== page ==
Liberian House Committee Begins Work on FOIA

16 July 2010

A Liberian House Committee has started consideration of a Freedom of Information Act, according to a report by Stephen Binda in the Daily Observer.

 The committee held a hearing May 19 at which passage of a law was urged by the National Coalition of Civil Society Organizations in Liberia, Center for Transparency and Accountability in Liberia (CENTAL), the newly formed Law Reform Commission and the Press Union of Liberia, and others.

 The head of the civil society group, Landcedell Matthews, “stressed that the passage of the Act will strengthen and promote responsible and accountable governance,” according to the Daily Observer account, and “described the Act as a tool in fighting corruption and other forms of public wrongdoing.” He said such a law would also stimulate a sense of trust amongst the Liberian people about their government and public authorities.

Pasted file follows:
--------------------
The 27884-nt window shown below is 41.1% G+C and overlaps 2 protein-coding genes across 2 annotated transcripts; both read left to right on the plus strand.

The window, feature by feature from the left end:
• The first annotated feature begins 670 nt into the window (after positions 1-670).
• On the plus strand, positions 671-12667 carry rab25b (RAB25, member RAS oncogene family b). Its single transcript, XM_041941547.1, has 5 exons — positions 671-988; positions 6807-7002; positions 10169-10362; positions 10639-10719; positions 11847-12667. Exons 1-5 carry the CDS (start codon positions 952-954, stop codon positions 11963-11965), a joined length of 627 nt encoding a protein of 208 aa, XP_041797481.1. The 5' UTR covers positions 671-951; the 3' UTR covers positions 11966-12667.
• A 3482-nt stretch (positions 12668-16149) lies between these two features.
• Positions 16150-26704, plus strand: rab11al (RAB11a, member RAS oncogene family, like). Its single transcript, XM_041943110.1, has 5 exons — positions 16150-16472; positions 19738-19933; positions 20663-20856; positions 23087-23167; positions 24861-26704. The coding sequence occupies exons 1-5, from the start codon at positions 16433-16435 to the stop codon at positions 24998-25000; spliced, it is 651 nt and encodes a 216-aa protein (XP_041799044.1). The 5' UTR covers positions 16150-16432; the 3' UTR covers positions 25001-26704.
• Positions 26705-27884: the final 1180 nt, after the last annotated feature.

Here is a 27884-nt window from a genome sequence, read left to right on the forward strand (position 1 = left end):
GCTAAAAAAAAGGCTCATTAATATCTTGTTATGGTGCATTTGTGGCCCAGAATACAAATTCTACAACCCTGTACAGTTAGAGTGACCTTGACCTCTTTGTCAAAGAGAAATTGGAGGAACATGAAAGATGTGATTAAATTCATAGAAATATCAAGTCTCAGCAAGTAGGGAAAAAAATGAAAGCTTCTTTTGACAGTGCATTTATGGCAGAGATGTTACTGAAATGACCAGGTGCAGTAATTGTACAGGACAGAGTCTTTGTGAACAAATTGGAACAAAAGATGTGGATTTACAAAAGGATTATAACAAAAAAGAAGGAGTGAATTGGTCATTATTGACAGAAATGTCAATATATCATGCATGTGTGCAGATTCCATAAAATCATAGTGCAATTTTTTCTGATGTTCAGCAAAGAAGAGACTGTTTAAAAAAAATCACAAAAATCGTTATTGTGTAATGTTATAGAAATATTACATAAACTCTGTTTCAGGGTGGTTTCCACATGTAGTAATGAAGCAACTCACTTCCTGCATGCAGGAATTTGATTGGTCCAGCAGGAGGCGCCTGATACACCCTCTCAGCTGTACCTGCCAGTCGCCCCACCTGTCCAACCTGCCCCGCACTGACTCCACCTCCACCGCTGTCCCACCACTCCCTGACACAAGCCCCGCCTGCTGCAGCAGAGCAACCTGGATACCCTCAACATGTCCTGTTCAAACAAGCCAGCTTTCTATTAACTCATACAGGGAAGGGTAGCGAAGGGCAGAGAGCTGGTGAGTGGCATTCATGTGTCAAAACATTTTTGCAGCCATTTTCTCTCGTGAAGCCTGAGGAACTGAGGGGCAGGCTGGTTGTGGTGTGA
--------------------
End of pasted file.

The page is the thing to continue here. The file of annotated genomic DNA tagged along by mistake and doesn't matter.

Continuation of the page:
“ `Liberia must deepen and widen ordinary people’s participation in governing themselves. People’s participation requires knowledge of discourse and knowledge of debate requires information,’ Mr. Matthews stated,”  the newspaper said.

The head of the Center for Transparency and Accountability in Liberia, Thomas Doe-Nah, termed the act vital to the growth and development of Liberia.

President Ellen Johnson-Sirleaf during her address to the National Legislature in January 2008 supported an access to information law

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